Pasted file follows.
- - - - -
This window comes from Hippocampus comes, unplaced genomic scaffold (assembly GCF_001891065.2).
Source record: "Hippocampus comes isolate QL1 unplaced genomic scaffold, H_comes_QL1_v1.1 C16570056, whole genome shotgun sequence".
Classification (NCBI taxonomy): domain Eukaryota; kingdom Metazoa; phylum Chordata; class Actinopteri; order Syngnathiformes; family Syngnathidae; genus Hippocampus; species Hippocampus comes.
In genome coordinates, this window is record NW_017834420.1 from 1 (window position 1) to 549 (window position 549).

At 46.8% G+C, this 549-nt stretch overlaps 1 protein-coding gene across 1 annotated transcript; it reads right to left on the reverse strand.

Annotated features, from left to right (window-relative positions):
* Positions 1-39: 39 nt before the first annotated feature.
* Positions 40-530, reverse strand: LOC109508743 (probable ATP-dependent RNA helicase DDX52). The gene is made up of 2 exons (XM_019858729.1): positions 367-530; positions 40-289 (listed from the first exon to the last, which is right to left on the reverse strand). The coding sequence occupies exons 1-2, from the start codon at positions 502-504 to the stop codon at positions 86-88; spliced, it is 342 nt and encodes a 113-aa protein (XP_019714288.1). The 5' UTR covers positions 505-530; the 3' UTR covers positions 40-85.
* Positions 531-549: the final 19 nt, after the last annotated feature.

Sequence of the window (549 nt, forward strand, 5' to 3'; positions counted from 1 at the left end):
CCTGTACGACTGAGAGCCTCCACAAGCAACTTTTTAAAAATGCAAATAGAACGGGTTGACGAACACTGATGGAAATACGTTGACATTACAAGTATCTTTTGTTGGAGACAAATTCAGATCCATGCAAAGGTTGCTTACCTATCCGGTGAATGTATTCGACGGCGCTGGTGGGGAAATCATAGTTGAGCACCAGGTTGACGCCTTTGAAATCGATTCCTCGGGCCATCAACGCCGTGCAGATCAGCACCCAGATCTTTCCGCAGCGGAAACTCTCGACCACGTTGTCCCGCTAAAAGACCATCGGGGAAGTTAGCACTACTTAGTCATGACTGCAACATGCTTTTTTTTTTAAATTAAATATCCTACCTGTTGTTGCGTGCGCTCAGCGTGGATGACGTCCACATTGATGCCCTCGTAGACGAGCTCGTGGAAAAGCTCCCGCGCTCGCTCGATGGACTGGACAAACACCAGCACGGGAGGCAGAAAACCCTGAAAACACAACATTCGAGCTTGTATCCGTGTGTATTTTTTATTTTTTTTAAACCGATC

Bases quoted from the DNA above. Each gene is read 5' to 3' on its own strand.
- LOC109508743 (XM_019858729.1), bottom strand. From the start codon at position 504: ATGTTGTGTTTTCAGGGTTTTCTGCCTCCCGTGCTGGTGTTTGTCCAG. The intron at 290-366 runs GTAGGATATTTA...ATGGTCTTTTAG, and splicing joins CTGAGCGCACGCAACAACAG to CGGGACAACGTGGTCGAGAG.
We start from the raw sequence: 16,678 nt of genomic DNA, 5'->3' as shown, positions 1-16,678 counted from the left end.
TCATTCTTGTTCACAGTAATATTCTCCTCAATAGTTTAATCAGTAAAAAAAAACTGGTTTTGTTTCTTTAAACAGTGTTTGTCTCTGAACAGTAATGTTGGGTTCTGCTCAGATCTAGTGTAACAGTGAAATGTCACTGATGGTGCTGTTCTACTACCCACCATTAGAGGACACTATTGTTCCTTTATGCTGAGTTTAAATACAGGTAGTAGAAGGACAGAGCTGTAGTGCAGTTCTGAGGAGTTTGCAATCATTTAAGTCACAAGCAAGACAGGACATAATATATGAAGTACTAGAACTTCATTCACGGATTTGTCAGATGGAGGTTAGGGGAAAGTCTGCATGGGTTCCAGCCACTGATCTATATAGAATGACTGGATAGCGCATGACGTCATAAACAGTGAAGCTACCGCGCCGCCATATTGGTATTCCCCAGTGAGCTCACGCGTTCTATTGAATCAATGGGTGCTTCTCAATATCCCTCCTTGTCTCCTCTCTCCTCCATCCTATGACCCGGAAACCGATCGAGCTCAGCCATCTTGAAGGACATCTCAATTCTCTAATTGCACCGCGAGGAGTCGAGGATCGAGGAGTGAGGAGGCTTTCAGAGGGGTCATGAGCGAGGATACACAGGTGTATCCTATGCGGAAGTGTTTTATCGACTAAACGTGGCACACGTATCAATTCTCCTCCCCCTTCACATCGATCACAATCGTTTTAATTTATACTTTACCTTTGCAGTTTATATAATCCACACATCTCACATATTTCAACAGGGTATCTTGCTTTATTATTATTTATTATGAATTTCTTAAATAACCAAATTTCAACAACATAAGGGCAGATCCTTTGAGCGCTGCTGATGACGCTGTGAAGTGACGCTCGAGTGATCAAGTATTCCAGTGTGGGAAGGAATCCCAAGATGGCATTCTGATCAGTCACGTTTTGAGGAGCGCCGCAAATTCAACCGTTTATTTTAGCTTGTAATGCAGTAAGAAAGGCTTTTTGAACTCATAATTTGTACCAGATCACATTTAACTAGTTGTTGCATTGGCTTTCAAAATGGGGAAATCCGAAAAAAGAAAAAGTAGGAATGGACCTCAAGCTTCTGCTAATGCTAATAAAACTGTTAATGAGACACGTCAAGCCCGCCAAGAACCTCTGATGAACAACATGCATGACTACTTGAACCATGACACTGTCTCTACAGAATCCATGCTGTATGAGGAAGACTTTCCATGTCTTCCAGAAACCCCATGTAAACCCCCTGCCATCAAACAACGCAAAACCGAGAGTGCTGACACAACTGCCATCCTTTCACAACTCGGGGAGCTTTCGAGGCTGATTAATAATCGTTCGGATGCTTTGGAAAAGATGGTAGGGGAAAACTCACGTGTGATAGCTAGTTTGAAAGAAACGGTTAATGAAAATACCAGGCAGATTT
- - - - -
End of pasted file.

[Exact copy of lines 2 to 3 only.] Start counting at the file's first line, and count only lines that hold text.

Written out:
Source record: "Hippocampus comes isolate QL1 unplaced genomic scaffold, H_comes_QL1_v1.1 C16570056, whole genome shotgun sequence".
Classification (NCBI taxonomy): domain Eukaryota; kingdom Metazoa; phylum Chordata; class Actinopteri; order Syngnathiformes; family Syngnathidae; genus Hippocampus; species Hippocampus comes.